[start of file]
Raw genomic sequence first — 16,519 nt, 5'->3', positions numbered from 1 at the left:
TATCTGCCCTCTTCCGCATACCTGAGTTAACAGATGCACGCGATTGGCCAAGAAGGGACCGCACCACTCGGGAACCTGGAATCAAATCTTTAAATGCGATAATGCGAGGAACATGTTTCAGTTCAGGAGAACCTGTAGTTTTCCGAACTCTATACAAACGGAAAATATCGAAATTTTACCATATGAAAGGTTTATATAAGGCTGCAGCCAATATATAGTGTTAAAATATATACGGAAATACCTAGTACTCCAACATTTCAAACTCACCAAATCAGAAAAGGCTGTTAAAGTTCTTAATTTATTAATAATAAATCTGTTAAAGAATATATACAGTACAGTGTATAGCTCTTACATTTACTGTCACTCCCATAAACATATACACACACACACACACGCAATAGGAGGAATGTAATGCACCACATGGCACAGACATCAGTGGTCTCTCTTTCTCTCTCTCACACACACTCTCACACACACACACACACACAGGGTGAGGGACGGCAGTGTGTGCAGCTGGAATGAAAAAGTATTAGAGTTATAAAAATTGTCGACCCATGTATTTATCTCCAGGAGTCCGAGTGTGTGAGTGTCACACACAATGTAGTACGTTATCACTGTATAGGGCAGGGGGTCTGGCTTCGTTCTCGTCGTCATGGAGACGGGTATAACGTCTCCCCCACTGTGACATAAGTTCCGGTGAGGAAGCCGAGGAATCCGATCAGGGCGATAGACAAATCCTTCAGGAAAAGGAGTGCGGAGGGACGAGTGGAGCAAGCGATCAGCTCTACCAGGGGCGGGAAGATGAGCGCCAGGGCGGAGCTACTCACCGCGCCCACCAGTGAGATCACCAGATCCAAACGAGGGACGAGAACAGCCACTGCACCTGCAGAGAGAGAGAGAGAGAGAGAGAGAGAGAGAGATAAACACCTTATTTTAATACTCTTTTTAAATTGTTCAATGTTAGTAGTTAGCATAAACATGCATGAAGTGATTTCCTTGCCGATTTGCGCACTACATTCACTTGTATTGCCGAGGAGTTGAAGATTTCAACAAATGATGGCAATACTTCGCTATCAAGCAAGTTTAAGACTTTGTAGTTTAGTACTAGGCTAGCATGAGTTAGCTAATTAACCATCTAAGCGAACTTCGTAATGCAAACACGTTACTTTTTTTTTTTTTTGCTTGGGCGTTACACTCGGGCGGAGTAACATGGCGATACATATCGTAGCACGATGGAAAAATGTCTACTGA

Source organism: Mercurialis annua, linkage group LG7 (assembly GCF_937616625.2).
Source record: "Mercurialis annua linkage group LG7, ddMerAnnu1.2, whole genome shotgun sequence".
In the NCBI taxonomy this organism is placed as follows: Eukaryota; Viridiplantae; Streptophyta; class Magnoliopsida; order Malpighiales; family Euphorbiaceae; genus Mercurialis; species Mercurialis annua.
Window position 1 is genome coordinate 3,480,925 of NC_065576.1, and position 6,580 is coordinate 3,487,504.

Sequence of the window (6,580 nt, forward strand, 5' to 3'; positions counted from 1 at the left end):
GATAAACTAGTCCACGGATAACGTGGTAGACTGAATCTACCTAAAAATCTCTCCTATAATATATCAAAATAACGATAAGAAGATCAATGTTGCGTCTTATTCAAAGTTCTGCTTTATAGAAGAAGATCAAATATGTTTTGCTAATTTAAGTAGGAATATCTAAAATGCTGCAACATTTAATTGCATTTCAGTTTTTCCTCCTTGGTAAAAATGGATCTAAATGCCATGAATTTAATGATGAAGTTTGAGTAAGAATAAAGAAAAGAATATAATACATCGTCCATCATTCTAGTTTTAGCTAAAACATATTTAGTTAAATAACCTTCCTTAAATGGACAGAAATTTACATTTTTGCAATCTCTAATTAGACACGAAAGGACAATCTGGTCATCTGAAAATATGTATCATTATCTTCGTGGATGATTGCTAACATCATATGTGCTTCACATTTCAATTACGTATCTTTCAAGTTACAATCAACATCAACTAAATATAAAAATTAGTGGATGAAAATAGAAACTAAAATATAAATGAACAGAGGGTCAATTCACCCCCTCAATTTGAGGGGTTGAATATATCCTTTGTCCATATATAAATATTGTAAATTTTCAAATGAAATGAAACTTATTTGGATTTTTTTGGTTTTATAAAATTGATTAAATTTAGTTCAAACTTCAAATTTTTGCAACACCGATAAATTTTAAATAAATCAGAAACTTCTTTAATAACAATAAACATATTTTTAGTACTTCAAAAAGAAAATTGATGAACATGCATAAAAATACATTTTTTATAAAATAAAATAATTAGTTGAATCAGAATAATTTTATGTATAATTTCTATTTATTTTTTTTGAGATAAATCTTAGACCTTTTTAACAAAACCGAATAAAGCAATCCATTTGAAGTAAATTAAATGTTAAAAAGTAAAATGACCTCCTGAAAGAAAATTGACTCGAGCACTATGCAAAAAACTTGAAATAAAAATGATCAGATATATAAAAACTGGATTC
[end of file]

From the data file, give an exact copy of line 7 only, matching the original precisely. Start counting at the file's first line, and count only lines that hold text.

Sequence of the window (6,580 nt, forward strand, 5' to 3'; positions counted from 1 at the left end):